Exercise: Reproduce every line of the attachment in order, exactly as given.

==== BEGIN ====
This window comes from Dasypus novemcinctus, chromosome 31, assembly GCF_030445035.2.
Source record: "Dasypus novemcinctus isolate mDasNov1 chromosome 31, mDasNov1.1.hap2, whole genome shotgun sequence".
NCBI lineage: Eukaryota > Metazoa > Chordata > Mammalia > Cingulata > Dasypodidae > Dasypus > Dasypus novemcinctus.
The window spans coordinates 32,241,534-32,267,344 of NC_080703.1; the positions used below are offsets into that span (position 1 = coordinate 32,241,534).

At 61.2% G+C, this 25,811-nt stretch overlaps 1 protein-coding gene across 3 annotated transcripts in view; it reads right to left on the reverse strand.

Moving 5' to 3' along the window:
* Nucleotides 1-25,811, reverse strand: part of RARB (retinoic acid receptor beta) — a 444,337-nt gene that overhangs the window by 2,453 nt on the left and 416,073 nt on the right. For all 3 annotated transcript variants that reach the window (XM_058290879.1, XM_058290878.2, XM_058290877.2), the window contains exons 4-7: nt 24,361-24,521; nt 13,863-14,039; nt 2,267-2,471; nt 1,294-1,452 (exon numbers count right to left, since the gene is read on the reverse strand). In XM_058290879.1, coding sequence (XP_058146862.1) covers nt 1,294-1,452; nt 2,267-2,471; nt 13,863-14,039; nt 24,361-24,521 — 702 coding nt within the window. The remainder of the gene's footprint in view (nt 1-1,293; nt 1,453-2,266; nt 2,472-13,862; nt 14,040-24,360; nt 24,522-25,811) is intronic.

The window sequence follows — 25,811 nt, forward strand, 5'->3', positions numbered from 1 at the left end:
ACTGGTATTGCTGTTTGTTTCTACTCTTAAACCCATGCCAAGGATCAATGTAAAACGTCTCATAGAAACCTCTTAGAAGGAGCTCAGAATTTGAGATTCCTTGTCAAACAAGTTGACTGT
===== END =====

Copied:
This window comes from Dasypus novemcinctus, chromosome 31, assembly GCF_030445035.2.
Source record: "Dasypus novemcinctus isolate mDasNov1 chromosome 31, mDasNov1.1.hap2, whole genome shotgun sequence".
NCBI lineage: Eukaryota > Metazoa > Chordata > Mammalia > Cingulata > Dasypodidae > Dasypus > Dasypus novemcinctus.
The window spans coordinates 32,241,534-32,267,344 of NC_080703.1; the positions used below are offsets into that span (position 1 = coordinate 32,241,534).

At 61.2% G+C, this 25,811-nt stretch overlaps 1 protein-coding gene across 3 annotated transcripts in view; it reads right to left on the reverse strand.

Moving 5' to 3' along the window:
* Nucleotides 1-25,811, reverse strand: part of RARB (retinoic acid receptor beta) — a 444,337-nt gene that overhangs the window by 2,453 nt on the left and 416,073 nt on the right. For all 3 annotated transcript variants that reach the window (XM_058290879.1, XM_058290878.2, XM_058290877.2), the window contains exons 4-7: nt 24,361-24,521; nt 13,863-14,039; nt 2,267-2,471; nt 1,294-1,452 (exon numbers count right to left, since the gene is read on the reverse strand). In XM_058290879.1, coding sequence (XP_058146862.1) covers nt 1,294-1,452; nt 2,267-2,471; nt 13,863-14,039; nt 24,361-24,521 — 702 coding nt within the window. The remainder of the gene's footprint in view (nt 1-1,293; nt 1,453-2,266; nt 2,472-13,862; nt 14,040-24,360; nt 24,522-25,811) is intronic.

The window sequence follows — 25,811 nt, forward strand, 5'->3', positions numbered from 1 at the left end:
ACTGGTATTGCTGTTTGTTTCTACTCTTAAACCCATGCCAAGGATCAATGTAAAACGTCTCATAGAAACCTCTTAGAAGGAGCTCAGAATTTGAGATTCCTTGTCAAACAAGTTGACTGT